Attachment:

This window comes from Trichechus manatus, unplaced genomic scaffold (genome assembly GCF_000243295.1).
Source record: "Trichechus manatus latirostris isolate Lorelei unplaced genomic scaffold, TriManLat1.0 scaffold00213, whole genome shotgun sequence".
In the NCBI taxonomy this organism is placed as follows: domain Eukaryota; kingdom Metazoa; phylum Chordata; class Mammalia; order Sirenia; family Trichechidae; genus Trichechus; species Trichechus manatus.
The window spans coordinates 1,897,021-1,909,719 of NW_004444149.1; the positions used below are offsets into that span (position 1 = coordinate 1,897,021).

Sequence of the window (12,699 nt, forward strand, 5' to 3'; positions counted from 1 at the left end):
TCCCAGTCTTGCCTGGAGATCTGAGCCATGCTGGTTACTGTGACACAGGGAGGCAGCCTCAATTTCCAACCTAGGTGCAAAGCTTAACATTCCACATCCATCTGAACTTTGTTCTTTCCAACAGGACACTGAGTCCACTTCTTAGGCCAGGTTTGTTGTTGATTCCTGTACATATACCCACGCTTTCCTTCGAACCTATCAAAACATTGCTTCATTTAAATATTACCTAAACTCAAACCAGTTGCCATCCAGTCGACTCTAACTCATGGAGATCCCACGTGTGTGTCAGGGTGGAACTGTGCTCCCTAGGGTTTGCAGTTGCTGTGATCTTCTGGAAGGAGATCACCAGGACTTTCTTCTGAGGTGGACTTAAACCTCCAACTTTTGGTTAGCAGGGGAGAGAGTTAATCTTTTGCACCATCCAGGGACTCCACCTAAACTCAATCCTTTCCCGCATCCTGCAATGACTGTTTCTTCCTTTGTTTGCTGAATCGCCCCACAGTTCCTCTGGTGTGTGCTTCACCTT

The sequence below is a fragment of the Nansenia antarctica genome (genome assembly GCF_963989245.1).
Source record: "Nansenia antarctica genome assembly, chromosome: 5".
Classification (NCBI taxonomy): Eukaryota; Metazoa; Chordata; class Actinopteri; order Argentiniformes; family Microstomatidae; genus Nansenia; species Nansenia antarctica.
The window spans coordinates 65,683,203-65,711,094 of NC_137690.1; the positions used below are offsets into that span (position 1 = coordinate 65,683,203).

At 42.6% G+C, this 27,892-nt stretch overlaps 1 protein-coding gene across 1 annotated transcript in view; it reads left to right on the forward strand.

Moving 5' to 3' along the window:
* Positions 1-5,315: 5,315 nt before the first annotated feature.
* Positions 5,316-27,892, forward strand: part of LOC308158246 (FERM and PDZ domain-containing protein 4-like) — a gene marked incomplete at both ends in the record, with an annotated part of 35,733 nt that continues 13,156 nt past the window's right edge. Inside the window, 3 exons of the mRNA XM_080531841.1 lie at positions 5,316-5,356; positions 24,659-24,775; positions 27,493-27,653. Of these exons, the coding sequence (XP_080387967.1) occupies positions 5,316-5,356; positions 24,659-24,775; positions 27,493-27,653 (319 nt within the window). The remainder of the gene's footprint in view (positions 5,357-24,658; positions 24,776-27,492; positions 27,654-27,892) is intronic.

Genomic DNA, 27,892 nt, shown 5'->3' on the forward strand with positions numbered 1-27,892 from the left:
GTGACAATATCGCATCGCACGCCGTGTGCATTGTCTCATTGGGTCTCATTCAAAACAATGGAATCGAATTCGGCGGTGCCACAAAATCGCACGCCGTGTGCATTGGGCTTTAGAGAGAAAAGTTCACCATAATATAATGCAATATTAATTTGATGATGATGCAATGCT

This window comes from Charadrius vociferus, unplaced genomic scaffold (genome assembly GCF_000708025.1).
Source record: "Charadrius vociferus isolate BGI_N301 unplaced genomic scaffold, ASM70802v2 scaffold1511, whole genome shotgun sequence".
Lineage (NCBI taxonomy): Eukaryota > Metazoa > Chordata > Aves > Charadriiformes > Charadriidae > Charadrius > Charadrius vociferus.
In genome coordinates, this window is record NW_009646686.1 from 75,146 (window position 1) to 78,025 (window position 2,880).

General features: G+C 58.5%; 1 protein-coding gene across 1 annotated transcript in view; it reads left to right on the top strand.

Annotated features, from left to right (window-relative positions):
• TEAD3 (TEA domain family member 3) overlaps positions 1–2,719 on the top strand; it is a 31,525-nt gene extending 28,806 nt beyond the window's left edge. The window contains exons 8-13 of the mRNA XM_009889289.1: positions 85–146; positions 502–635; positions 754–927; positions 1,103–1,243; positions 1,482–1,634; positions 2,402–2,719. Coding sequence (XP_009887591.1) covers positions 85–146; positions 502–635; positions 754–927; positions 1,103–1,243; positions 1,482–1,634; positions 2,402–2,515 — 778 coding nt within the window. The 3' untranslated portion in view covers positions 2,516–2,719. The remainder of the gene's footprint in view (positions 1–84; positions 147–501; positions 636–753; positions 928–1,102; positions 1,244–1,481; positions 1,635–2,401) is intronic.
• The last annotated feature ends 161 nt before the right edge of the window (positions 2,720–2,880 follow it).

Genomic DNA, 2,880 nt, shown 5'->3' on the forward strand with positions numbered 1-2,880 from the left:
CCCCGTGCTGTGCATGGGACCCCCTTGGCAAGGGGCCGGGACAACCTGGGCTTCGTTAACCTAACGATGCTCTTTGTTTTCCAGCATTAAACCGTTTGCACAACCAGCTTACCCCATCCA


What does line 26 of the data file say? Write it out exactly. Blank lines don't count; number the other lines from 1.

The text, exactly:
CCCCGTGCTGTGCATGGGACCCCCTTGGCAAGGGGCCGGGACAACCTGGGCTTCGTTAACCTAACGATGCTCTTTGTTTTCCAGCATTAAACCGTTTGCACAACCAGCTTACCCCATCCA